Hidden somewhere beneath the gray pinstripe exterior of the foreign service may lurk seething passions. Behind the razor-creased trousers and the immaculate collars may lie profound human emotions and understanding. But Harris Greene fails to discover them in this new novel. Rather, he approximates them, as if filing a report based on dunious intelligence.
The story is neat, well-paced and cleanly written Greene is himself a veteran of the service and his description of its workings is confident and detailed. His characters are well defined, even plausible, yet somehow uninvolving; there to be seen, not felt. The whole work manages to be thoroughly competent, without ever being compelling.
The protagonist, Larry Friburn, is a senior foreign service officer who is about to be made ambassador to Mali, a hardship post but his own embassy nonetheless. Friburn has always played the right games, personally and professionally. (Ultimately there seems to be little difference.) He is married to the daughter of an ambassador and her relationship with a key undersecretary is conveniently affectionate. The appointment looks like "a piece of cake," as one character puts it. But the finagling and outright vindictiveness of a powerful congressman blocks Friburn's nomination every tried and true premise of bureaucratic loyalty.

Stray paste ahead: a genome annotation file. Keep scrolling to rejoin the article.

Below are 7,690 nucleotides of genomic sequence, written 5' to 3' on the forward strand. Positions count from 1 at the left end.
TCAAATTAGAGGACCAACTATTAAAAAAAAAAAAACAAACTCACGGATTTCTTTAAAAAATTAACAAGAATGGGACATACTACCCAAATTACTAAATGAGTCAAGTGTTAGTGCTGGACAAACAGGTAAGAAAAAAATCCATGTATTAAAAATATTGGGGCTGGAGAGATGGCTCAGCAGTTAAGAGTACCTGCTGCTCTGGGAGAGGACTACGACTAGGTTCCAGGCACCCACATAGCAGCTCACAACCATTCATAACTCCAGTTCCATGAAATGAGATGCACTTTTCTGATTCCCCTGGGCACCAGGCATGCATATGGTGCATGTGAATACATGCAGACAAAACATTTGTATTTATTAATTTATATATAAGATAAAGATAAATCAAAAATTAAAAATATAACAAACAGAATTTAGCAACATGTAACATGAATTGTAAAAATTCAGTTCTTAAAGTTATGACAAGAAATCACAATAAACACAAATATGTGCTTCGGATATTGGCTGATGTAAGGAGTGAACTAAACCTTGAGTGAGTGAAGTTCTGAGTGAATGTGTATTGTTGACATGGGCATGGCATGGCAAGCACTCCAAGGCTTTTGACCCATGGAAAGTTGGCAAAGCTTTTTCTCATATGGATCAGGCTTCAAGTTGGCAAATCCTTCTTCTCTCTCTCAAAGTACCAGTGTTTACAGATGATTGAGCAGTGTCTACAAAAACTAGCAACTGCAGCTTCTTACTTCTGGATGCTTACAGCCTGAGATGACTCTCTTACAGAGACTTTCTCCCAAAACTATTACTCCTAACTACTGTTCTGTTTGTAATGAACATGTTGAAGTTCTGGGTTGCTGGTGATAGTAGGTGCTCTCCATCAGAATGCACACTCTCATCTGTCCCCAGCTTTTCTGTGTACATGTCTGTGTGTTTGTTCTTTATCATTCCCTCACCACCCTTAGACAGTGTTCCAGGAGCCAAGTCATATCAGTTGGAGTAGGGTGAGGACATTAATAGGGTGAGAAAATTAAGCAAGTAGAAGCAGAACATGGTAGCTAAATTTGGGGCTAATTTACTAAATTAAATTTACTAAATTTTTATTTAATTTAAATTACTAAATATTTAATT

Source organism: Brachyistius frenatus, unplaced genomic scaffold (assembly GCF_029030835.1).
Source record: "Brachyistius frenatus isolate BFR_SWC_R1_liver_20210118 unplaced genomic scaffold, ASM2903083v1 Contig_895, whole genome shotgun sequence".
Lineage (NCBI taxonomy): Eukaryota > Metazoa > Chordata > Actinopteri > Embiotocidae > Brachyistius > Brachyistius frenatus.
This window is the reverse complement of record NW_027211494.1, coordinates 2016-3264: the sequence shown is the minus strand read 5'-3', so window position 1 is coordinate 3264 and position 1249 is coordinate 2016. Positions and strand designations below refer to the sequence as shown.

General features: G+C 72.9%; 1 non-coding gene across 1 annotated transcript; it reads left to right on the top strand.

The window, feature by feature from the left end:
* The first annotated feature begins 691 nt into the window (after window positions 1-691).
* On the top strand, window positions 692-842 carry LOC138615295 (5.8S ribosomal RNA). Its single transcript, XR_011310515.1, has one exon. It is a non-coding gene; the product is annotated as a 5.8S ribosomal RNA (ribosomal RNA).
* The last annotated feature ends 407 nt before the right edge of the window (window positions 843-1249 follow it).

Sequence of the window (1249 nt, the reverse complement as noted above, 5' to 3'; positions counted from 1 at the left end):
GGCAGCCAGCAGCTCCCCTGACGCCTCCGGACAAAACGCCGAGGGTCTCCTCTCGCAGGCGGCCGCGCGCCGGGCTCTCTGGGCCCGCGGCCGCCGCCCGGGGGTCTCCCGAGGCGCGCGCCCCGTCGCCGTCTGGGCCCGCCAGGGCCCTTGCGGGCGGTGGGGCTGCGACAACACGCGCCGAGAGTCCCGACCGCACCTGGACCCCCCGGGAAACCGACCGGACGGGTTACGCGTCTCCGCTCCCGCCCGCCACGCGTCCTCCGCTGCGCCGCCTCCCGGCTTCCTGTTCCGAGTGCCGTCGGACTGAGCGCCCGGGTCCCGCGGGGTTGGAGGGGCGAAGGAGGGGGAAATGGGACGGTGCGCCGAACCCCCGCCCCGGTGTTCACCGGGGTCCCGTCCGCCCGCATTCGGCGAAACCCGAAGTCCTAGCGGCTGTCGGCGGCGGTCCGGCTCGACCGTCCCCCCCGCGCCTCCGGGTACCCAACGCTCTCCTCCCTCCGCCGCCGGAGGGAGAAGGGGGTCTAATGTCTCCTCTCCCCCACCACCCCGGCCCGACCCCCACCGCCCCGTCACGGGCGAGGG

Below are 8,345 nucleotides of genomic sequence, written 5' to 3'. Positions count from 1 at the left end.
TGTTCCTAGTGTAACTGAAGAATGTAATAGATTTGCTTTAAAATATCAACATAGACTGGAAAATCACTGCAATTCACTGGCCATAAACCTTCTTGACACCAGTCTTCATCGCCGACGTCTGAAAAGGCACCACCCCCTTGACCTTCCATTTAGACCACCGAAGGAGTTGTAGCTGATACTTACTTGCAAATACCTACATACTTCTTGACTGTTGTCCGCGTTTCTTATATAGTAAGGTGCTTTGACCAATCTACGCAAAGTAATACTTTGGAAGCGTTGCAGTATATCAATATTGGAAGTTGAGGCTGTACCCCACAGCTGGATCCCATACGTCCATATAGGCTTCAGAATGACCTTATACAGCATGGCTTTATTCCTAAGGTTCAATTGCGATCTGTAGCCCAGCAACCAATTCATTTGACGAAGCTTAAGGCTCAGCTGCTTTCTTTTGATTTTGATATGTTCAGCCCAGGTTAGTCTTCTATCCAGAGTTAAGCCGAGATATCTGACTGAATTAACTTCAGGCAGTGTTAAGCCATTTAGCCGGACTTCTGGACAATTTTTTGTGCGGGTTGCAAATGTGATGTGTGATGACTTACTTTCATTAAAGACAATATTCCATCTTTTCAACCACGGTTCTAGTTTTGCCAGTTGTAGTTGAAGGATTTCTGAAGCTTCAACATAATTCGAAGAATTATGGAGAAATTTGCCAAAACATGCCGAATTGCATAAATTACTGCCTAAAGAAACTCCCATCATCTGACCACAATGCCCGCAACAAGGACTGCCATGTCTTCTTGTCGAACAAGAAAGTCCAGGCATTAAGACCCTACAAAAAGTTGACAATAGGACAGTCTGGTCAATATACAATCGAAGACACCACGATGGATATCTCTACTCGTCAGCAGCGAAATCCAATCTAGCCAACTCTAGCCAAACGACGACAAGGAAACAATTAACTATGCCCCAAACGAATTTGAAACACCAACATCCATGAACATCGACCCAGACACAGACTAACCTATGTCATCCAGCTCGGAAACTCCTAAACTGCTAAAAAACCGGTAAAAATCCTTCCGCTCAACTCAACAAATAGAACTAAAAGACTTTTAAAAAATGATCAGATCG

The problem is that bureaucratic intrigue, at least as Greene handles it, is rather drab. One discovers, and hardly doubts that it is true, that the interior of the foreign service is just as grey as its exterior, only not so well pressed. (Doubleday, $6.95)